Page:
Bonamy Dobrée
Bonamy Dobrée

Bonamy Dobrée

Bonamy Dobrée (1891-1974), a British academic, was Professor of English Literature at the University of Leeds from 1936 to 1955. He declared himself a Channel Islander, and was rather proud that both his Bonamy and Dobrée ancestors, bankers, had been mentioned by Thackeray.

After Haileybury and the Royal Military Academy, Woolwich, Dobrée was commissioned in the Royal Field Artillery in 1910 but resigned in 1913. He rejoined in 1914, serving in France and the Middle East during World War I. In 1920 he took advantage of a tuition discount offered to veterans, taking his BA from Cambridge in 1921 and his MA in 1924. In 1925 he was appointed lecturer in London, and in 1926 Professor of English at the Egyptian University, Cairo, where he remained until 1929. In 1936 he was appointed Professor of English Literature at the University of Leeds, where he remained until his retirement.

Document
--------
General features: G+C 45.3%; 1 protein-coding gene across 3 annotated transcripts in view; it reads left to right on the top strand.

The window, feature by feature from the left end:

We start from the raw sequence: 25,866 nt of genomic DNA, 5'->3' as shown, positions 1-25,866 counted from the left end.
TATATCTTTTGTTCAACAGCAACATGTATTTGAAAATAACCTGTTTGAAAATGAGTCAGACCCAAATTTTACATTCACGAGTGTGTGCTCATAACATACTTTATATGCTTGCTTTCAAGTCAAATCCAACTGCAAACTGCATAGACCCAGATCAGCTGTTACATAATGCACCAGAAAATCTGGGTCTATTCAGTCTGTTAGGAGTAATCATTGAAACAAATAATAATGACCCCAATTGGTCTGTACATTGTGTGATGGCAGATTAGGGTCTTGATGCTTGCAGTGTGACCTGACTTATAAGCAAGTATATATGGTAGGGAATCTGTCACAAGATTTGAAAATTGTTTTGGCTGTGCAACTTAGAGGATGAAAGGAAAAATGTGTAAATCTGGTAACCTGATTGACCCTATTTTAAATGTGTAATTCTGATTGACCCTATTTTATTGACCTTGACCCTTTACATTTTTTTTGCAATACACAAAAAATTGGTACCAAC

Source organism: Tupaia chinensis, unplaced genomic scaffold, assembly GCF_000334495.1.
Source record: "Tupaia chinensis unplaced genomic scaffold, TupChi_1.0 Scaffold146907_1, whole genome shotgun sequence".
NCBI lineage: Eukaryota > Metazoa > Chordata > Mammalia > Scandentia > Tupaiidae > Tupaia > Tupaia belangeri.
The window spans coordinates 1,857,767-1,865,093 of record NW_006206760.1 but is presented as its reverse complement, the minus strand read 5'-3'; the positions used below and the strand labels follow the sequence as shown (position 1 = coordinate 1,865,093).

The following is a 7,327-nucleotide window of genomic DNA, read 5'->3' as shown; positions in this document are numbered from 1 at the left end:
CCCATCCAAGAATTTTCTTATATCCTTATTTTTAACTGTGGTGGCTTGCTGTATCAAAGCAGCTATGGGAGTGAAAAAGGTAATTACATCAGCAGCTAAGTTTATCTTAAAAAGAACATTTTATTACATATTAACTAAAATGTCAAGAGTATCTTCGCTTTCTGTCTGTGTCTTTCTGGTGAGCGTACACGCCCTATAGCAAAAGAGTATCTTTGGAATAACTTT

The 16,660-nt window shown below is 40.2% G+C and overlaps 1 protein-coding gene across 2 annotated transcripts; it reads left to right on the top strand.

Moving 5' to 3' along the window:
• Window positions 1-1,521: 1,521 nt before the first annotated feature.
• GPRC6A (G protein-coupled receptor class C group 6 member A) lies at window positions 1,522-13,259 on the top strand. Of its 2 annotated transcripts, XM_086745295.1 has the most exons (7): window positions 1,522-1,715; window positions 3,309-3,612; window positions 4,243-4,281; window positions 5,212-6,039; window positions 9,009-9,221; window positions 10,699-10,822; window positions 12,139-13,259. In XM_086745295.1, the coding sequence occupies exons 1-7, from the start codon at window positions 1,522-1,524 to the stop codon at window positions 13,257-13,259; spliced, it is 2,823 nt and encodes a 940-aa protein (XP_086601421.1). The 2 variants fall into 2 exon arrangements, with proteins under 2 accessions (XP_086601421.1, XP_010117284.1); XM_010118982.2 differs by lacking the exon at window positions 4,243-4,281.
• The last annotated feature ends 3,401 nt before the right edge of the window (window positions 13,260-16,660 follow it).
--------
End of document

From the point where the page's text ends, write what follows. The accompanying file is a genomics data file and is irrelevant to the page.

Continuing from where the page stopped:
During World War II Dobrée served as a lieutenant-colonel in the Army Bureau of Current Affairs. He delivered the Clark Lectures at Cambridge in 1953, and was an Honorary Doctor of the University of Dijon. After retiring from Leeds he edited the Writers and their Work series of pamphlets for the British Council and the National Book League, and lectured as Professor of Literature at Gresham College. He was the Lord Northcliffe Memorial Lecturer in 1963. He died in his Blackheath home.

G. E. Manwaring

George Ernest Manwaring FRHisTS (1882-1939) served on the Council of the Society for Nautical Research and during 1922-5 was assistant editor of The Mariner’s Mirror, under W. G. Perrin. For a long period, and at the time of his death, he also served on the Council of the Navy Records Society.

Coming from a naval background and having worked at the London Library he naturally developed into one of the country’s better known maritime historians and was the author of numerous books

AOS Naval Non Fiction

Series: n/a
Year  Book  Comment
  The Floating Republic An Account of the Mutinies at Spithead and the Nore in 1797

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